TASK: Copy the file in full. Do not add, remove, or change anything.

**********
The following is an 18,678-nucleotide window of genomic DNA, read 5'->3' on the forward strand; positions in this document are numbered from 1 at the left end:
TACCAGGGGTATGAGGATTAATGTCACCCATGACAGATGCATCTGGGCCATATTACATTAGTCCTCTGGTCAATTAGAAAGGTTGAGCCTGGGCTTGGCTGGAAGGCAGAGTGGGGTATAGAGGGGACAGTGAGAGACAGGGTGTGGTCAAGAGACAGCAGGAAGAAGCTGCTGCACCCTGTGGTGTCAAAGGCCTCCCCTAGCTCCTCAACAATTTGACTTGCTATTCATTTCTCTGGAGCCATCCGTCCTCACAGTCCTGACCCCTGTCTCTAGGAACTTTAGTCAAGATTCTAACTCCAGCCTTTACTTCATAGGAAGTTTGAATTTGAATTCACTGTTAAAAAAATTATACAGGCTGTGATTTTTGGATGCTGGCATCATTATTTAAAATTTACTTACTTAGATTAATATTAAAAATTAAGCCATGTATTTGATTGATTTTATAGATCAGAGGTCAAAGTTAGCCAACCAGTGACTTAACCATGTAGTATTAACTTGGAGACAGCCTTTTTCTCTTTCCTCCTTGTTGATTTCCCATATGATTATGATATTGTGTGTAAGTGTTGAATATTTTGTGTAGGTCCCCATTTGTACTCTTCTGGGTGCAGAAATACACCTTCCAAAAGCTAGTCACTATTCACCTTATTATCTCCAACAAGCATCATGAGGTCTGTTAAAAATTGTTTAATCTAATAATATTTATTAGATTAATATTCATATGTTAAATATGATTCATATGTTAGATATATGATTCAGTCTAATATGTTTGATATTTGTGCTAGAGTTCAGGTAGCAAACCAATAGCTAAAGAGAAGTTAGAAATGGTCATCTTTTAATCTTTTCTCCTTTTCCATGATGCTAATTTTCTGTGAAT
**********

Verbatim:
The following is an 18,678-nucleotide window of genomic DNA, read 5'->3' on the forward strand; positions in this document are numbered from 1 at the left end:
TACCAGGGGTATGAGGATTAATGTCACCCATGACAGATGCATCTGGGCCATATTACATTAGTCCTCTGGTCAATTAGAAAGGTTGAGCCTGGGCTTGGCTGGAAGGCAGAGTGGGGTATAGAGGGGACAGTGAGAGACAGGGTGTGGTCAAGAGACAGCAGGAAGAAGCTGCTGCACCCTGTGGTGTCAAAGGCCTCCCCTAGCTCCTCAACAATTTGACTTGCTATTCATTTCTCTGGAGCCATCCGTCCTCACAGTCCTGACCCCTGTCTCTAGGAACTTTAGTCAAGATTCTAACTCCAGCCTTTACTTCATAGGAAGTTTGAATTTGAATTCACTGTTAAAAAAATTATACAGGCTGTGATTTTTGGATGCTGGCATCATTATTTAAAATTTACTTACTTAGATTAATATTAAAAATTAAGCCATGTATTTGATTGATTTTATAGATCAGAGGTCAAAGTTAGCCAACCAGTGACTTAACCATGTAGTATTAACTTGGAGACAGCCTTTTTCTCTTTCCTCCTTGTTGATTTCCCATATGATTATGATATTGTGTGTAAGTGTTGAATATTTTGTGTAGGTCCCCATTTGTACTCTTCTGGGTGCAGAAATACACCTTCCAAAAGCTAGTCACTATTCACCTTATTATCTCCAACAAGCATCATGAGGTCTGTTAAAAATTGTTTAATCTAATAATATTTATTAGATTAATATTCATATGTTAAATATGATTCATATGTTAGATATATGATTCAGTCTAATATGTTTGATATTTGTGCTAGAGTTCAGGTAGCAAACCAATAGCTAAAGAGAAGTTAGAAATGGTCATCTTTTAATCTTTTCTCCTTTTCCATGATGCTAATTTTCTGTGAAT